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Stores Are Not Town Squares

Apple’s “town squares” are a cynical depiction of public life in America today.

Stores Are Not Town Squares
[Screenshot: Apple]

In the first few minutes of Apple’s annual iPhone launch event today, sandwiched between a dedication of the event space to the late Steve Jobs and a promotional video about the Apple Watch, audience members were treated to a brief interlude about the company’s architecture. In addition to opening its brand-new $5 billion Cupertino headquarters designed by Norman Foster, the company is in the process of overhauling its retail design–including re-naming hundreds of stores “town squares.”

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“We don’t call them stores anymore, we call them town squares,” said Angela Ahrendts, Apple’s senior vice president of retail, on stage describing these gathering spaces.

[Screenshot: Apple]
It’s a grimly realistic description of life in the U.S. today. A few truths: The creep of private entities into public space is decades-old. New York City has long been colonized by privately owned public spaces, which are managed by private companies. More than 500 plazas, parks, streetscapes, and other public areas are now managed by private companies in New York alone. Meanwhile, Americans are spending more of their free time shopping. The annual American Time Use Survey, published by the Department of Labor in 2016, showed that the average American spends 45 minutes per day shopping, compared with about 20 on “civic or religious activities.”

Without the budget or political support to create new public spaces in cities, it’s no surprise that corporations have stepped in. Apple has logical reasons for offering up spaces to “gather” for the public; the company wants to get more people into its stores, and offer more events to create a community around its line of products. Apple is far from alone in this approach; new malls across the country include “squares” and gathering spaces.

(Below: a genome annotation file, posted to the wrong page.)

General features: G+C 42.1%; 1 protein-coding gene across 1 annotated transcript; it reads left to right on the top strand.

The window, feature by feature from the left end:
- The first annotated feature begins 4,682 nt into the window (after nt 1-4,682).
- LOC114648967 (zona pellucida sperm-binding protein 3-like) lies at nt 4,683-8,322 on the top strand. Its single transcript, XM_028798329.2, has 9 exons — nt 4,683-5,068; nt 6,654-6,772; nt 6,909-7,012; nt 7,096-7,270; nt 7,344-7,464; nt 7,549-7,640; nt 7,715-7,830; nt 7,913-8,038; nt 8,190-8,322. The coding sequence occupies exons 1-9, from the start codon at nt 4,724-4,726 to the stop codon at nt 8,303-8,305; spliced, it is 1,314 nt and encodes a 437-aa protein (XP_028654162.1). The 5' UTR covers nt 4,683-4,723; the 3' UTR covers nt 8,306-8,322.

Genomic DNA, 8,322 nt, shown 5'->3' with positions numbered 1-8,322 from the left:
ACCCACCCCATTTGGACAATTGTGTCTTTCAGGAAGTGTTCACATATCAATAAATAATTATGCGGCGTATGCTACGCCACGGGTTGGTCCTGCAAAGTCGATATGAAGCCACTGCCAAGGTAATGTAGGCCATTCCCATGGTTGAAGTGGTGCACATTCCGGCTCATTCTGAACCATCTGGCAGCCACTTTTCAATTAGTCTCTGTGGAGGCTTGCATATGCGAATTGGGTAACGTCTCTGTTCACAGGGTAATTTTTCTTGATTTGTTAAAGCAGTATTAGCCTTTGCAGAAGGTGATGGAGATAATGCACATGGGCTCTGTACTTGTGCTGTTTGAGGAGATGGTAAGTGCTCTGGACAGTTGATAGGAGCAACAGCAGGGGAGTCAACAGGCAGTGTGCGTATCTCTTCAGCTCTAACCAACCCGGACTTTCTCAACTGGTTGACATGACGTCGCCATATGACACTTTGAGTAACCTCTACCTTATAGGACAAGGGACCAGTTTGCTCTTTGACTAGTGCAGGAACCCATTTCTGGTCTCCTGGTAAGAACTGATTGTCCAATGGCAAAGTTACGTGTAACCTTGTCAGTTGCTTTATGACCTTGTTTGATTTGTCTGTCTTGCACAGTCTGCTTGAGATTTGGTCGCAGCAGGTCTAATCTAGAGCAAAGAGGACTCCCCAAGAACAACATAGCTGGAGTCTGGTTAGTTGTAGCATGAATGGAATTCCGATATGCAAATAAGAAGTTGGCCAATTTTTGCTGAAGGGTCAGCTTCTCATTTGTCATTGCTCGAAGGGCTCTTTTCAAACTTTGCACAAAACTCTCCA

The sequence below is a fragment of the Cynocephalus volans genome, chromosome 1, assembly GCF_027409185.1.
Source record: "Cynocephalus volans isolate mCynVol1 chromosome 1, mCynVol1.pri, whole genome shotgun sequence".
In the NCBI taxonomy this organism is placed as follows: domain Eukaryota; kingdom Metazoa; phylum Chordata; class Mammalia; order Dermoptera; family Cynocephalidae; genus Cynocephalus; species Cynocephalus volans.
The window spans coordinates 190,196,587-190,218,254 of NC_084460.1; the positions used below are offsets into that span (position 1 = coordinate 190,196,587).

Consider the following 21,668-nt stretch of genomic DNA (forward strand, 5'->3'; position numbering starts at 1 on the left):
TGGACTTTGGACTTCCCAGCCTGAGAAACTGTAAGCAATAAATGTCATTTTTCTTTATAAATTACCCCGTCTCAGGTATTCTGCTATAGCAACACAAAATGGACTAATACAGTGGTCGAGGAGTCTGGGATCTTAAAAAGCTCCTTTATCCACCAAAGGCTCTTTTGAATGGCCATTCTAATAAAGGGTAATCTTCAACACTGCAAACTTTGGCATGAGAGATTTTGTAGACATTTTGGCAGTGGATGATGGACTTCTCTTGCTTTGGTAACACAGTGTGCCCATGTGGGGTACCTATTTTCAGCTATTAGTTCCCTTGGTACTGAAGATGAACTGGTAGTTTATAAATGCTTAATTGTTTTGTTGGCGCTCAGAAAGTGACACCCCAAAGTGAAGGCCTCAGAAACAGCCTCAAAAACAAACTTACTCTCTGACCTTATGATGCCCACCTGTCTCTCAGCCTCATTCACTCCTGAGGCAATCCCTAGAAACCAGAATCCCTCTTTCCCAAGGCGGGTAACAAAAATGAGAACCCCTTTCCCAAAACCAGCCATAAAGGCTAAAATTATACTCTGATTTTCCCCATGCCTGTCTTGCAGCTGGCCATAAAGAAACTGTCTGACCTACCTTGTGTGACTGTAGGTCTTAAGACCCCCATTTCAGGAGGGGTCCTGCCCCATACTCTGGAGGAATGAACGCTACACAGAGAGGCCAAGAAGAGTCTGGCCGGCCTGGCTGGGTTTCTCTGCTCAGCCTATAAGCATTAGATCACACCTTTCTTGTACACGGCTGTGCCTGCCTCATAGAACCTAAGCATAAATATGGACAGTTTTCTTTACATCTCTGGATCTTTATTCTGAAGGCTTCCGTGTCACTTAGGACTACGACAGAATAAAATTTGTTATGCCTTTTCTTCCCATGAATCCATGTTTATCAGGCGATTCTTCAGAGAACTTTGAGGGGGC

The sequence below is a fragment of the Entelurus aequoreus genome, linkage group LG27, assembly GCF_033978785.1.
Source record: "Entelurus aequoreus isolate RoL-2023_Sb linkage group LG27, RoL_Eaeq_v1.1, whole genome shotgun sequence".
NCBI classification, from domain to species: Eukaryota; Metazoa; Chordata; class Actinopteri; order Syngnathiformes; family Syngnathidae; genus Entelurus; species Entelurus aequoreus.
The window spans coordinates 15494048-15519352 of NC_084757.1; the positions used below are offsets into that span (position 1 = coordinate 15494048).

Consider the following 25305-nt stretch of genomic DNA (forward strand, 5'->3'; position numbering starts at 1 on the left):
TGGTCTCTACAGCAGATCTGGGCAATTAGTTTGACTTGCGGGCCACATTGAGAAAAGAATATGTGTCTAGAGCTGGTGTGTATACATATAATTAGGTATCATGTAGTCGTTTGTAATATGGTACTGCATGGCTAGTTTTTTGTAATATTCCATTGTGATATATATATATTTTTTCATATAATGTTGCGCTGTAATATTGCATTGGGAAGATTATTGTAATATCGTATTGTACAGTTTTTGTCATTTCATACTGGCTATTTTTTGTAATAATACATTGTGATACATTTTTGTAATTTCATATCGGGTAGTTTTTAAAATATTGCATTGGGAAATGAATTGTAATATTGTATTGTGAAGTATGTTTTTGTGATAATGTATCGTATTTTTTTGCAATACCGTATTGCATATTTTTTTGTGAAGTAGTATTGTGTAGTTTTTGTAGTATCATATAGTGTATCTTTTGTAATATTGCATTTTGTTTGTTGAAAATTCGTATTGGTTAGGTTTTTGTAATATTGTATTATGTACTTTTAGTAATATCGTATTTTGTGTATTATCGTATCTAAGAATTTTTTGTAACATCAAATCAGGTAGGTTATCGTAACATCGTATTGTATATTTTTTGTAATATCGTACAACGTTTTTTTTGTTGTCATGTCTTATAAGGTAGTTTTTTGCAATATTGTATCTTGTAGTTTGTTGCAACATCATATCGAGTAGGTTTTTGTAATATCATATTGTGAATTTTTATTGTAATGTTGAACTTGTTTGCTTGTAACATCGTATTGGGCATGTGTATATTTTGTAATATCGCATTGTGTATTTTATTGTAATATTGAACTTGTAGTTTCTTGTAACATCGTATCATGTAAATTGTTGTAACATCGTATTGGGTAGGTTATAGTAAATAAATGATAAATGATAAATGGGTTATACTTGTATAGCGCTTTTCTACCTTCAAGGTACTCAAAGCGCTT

But the subtle shift in nomenclature matters. Stores will never be public spaces. They are regulated, surveilled, and designed by companies for specific purposes. Sensors, which can measure things like foot traffic and record everything from faces to sounds, are now ubiquitous in retail stores, and will only become more powerful; for instance, Amazon’s experimental Go store watches what you pick up so you never have to check out.

Stores aren’t sustainable as public spaces in the long-term, either: Malls and retail complexes have a short shelf life. They are not built in neighborhoods that truly need town squares and plazas. They’re subject to rules, written and unwritten, that actual public spaces are not–rules shaped by the concerns of the companies that design and manage them. Daniel Moeckli puts it best in his 2016 book, Exclusion from Public Space: A Comparative Constitutional Analysis:

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Private and semi-public spaces are designed to produce a sensation of similarity, a ‘we’ feeling within a homogeneous community. As a consequence, they reduce the kinds of otherness that are found to be bearable: in these forms of space, the the presence of different types of people becomes a subject of concern… The trend towards privatization of public space may thus undermine the development of people’s capacity to accommodate living with others, the development of the ‘public sense of self’ on which democracy relies.

Don’t get me wrong; public life has always been bound up with the economy and shopping. The two are linked, but they are not synonymous. In 2017, the right to safely assemble in public has never been more vital nor more important. We should be fighting for truly public spaces, and using the ones we have more frequently–not ceding them to a sub-genre of retail designed and managed by companies. Calling a store a “town square” just dilutes the value of actual public spaces.

About the author

Kelsey Campbell-Dollaghan is Co.Design's deputy editor.

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